USS Hoel (DD-533)
|Namesake:||William R. Hoel|
|Builder:||Bethlehem Shipbuilding Corporation, San Francisco, California|
|Laid down:||4 June 1942|
|Launched:||19 December 1942|
|Commissioned:||19 July 1943|
|Presidential Unit Citation, Philippine Presidential Unit Citation, 5 Battle Stars|
|Fate:||Sunk 25 October 1944, Battle off Samar|
|Class and type:||Fletcher-class destroyer|
|Length:||376 ft 6 in (114.76 m)|
|Beam:||39 ft 8 in (12.09 m)|
|Draft:||17 ft 9 in (5.41 m)|
|Propulsion:||60,000 shp (45,000 kW); 2 propellers|
|Speed:||35 knots (65 km/h; 40 mph)|
|Range:||6,500 nmi (12,000 km) at 15 kn (28 km/h)|
Hoel was launched on 19 December 1942 by the Bethlehem Steel Co., San Francisco, California, sponsored by Mrs. Charles Bunker Crane, Jr., granddaughter of the namesake; and commissioned on 29 July 1943, Commander William Dow Thomas, USN, in command.
Hoel sailed from San Francisco Bay 16 August 1943 for shakedown training in operating areas out of San Diego during which she made seven depth charge runs on an underwater sound contact with unknown results. After returning to Mare Island Naval Shipyard 17 September 1943 for final alterations, she cleared San Francisco 26 October 1943 as a part of the screen for a convoy which reached Pearl Harbor 31 October 1943 where Hoel reported to Captain Albert George (A. G.) Cook, Commander of Destroyer Squadron 47 (DesRon 47), who then shifted his flag to her from Heermann.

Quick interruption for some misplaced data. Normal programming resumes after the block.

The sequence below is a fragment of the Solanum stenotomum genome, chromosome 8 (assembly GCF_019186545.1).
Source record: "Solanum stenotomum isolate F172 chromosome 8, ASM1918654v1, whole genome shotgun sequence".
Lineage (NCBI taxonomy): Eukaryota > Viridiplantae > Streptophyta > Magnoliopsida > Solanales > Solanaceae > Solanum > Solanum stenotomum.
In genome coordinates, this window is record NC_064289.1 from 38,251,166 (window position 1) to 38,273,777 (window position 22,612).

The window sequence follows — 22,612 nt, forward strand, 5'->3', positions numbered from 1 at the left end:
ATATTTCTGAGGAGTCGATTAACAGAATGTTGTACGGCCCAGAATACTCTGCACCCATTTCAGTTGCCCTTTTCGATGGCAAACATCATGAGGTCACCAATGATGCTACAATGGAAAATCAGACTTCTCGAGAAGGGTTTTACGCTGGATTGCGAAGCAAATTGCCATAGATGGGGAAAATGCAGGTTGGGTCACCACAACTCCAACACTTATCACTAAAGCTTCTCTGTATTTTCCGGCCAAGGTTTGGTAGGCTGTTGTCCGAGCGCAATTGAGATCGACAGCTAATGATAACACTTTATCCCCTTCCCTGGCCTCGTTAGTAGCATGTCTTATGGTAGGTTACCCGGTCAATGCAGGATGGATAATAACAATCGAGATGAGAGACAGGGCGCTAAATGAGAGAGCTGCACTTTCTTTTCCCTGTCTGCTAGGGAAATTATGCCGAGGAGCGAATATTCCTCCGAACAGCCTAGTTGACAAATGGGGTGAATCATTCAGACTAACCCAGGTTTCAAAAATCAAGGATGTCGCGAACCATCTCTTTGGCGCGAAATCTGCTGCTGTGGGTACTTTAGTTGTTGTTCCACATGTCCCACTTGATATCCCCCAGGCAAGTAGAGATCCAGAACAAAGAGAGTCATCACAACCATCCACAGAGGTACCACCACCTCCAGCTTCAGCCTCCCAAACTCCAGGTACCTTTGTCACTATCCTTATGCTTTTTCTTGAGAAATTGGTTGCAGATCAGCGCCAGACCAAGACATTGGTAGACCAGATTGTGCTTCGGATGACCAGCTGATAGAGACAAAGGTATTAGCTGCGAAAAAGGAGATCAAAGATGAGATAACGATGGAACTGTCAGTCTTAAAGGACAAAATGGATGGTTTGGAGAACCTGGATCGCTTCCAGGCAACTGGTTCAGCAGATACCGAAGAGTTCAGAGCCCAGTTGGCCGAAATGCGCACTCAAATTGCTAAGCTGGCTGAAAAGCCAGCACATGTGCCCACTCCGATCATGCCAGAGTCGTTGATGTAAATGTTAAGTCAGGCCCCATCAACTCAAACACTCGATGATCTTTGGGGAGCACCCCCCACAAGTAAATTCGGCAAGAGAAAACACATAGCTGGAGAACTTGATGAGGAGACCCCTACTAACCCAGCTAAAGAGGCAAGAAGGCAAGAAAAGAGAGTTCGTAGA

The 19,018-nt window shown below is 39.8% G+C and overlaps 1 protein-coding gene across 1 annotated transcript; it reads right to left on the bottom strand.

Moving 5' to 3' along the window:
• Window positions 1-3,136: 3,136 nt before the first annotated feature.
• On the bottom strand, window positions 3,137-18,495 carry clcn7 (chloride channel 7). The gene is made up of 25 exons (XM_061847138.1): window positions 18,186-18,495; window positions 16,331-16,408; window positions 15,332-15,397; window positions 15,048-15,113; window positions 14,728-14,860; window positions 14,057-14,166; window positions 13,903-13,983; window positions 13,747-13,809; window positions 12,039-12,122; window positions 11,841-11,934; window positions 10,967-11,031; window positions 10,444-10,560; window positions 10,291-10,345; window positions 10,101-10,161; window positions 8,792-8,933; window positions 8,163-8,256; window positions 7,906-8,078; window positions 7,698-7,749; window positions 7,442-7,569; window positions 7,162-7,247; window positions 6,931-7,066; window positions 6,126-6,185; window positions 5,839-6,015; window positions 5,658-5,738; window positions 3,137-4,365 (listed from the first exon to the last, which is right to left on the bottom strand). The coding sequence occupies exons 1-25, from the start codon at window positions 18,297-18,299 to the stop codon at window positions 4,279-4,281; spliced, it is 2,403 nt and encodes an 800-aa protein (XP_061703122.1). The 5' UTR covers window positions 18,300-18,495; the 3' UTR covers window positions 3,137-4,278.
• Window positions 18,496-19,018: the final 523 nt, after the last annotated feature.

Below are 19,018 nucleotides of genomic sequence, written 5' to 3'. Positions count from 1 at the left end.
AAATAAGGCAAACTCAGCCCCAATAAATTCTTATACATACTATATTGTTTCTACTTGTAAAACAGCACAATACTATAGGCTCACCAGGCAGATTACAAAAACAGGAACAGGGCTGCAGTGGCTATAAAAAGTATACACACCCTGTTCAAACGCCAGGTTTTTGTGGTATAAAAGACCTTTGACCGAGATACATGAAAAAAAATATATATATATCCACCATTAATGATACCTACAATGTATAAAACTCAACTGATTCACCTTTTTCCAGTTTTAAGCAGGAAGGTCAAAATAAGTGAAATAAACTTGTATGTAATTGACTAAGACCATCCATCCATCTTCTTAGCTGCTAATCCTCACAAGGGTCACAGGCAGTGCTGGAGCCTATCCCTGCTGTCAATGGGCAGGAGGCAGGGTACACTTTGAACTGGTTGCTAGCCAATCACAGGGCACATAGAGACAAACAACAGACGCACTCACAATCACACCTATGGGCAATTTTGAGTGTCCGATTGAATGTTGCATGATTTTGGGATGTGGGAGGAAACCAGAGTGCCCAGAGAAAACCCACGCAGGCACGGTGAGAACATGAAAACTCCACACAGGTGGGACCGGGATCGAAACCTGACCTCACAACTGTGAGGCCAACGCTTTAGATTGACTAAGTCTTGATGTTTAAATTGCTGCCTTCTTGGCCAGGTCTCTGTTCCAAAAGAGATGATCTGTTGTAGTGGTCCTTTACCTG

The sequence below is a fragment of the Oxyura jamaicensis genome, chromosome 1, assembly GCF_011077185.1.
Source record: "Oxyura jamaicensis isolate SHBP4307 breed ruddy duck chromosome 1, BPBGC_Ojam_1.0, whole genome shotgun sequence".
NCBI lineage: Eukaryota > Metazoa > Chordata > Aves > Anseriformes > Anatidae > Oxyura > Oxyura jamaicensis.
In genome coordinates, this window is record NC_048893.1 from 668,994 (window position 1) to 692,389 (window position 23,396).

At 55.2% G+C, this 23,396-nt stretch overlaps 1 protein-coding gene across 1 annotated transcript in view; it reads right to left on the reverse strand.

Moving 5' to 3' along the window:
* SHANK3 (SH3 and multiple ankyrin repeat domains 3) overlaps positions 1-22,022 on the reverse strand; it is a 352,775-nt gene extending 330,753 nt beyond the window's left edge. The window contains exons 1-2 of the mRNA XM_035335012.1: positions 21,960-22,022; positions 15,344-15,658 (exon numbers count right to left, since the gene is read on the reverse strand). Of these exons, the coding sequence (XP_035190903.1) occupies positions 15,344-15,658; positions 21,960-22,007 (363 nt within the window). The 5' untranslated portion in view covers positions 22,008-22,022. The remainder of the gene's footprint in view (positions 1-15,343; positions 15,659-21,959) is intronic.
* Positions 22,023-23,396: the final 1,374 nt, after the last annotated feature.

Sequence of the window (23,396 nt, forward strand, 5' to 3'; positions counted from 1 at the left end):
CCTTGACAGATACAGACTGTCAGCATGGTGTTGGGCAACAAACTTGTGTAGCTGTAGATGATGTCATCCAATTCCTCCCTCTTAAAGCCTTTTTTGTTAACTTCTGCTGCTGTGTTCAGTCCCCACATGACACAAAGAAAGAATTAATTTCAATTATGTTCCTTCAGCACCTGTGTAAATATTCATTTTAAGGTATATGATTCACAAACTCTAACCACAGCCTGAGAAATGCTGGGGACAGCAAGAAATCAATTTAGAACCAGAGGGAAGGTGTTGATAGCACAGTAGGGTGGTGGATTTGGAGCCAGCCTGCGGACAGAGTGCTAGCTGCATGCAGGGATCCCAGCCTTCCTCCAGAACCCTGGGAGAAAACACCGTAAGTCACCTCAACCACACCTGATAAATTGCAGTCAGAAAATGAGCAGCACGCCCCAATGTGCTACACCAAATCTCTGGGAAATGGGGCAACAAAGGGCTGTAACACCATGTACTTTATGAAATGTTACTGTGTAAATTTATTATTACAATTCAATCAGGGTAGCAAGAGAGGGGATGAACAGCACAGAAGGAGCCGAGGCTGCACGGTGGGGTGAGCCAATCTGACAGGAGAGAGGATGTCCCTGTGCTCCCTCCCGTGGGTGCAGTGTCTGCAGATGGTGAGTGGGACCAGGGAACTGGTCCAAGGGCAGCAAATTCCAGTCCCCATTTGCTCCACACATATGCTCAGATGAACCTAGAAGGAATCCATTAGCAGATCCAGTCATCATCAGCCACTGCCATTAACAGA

Fifth Fleet, which was then preparing to take the Gilbert Islands in Operation Galvanic, assigned Hoel to Rear Admiral Kelly Turner's Northern attack force Task Force 52 (TF 52). She joined Morris, Franks, and Hughes and Revenge in guarding Air Support Group 52.3 composed of the escort carriers Liscome Bay, Coral Sea, and Corregidor.
Hoel sortied from Pearl Harbor with her group 10 November 1943 and guarded her "baby flattops" as their aircraft pounded Makin in a dawn preinvasion attack 20 November 1943. For the next three days, torpedo bombers and fighters from Air Support Group 52.3 supported Major General Ralph C. Smith's 27th Infantry Division as it struggled to take Makin. Thousands of bombs and countless rounds from the guns on these aircraft smashed Japanese troop concentrations, gun emplacements, and shore installations on the island. Before dawn 24 November 1943, a torpedo fired by Japanese submarine Japanese submarine I-175 struck Liscome Bay amidships and lookouts on the fantail of Coral Sea spotted the wake of a second torpedo which barely missed their ship. Bluejackets on board Hoel saw smoke and flame rise at least a 1,000 feet (300 m) when the torpedo ripped into Liscome Bay and detonated her bomb magazine. Rear Admiral Henry M. Mullinnix, commander of the Air Support Group, Captain Irving D. Wiltsie and 642 officers and men died with the carrier that sank some 23 minutes later after spewing smoke, flame and redhot aircraft parts for miles around. The groups destroyers rescued 272 survivors. At dusk the following day, 25 November 1943, Japanese aircraft spotted Rear Admiral Turner's task force steaming a few miles off Butaritari Island and dropped both float and parachute flares on each side of his ships to light them up as targets for 13 torpedo bombers which swooped in to attack. Spirited gunnery and well-timed radical simultaneous turns, however, enabled the American vessels to escape without suffering a single hit.